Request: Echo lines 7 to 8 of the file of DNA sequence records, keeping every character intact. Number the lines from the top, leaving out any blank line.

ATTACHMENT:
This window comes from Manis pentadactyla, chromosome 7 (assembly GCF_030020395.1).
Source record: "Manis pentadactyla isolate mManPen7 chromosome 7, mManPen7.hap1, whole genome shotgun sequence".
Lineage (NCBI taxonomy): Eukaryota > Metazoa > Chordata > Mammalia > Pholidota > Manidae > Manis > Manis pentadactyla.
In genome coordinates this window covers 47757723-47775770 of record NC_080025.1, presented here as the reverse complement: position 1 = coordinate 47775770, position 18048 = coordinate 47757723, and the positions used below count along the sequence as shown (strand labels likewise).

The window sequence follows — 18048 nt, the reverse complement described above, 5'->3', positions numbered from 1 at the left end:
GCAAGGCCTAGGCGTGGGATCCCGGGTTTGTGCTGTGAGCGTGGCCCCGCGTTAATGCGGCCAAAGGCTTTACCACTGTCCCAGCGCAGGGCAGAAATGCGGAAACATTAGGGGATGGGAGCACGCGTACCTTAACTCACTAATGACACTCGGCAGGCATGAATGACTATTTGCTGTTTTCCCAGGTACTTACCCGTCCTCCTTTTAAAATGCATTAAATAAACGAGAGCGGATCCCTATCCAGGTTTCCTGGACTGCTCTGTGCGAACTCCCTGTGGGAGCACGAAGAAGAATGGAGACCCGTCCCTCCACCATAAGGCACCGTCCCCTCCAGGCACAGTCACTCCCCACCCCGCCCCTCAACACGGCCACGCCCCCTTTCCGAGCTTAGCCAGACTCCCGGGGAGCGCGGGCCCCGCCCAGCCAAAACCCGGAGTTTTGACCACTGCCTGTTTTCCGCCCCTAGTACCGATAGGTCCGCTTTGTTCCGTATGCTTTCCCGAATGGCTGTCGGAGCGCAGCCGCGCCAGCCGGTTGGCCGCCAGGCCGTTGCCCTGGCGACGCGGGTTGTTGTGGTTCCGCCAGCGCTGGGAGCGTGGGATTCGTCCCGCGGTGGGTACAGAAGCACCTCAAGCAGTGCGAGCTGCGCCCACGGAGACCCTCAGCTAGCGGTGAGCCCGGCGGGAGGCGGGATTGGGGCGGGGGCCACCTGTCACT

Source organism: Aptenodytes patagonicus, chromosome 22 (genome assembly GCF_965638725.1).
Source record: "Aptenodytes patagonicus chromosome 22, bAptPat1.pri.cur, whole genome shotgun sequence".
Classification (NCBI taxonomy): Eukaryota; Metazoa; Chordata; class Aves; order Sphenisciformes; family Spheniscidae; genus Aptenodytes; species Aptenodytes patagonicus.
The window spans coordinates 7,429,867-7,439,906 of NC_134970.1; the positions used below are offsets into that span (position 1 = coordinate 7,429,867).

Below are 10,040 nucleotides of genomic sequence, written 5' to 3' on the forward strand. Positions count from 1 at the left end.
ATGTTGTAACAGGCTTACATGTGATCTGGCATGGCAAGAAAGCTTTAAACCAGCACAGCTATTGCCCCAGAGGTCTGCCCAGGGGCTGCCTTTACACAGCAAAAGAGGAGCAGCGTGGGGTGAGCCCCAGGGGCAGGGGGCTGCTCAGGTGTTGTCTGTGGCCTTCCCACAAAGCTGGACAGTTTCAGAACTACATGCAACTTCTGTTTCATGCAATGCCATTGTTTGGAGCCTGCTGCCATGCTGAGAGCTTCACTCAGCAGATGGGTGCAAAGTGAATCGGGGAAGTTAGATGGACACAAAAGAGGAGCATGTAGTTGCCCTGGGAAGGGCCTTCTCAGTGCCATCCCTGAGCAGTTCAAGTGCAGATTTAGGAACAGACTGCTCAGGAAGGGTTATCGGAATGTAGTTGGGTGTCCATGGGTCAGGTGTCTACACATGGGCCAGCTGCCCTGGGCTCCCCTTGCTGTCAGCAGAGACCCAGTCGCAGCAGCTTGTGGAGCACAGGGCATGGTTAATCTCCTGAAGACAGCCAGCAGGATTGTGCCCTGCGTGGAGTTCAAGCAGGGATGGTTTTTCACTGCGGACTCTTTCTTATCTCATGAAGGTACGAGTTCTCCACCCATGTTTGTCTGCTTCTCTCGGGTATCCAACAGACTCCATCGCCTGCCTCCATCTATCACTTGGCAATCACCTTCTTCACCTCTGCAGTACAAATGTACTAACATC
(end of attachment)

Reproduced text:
Source organism: Aptenodytes patagonicus, chromosome 22 (genome assembly GCF_965638725.1).
Source record: "Aptenodytes patagonicus chromosome 22, bAptPat1.pri.cur, whole genome shotgun sequence".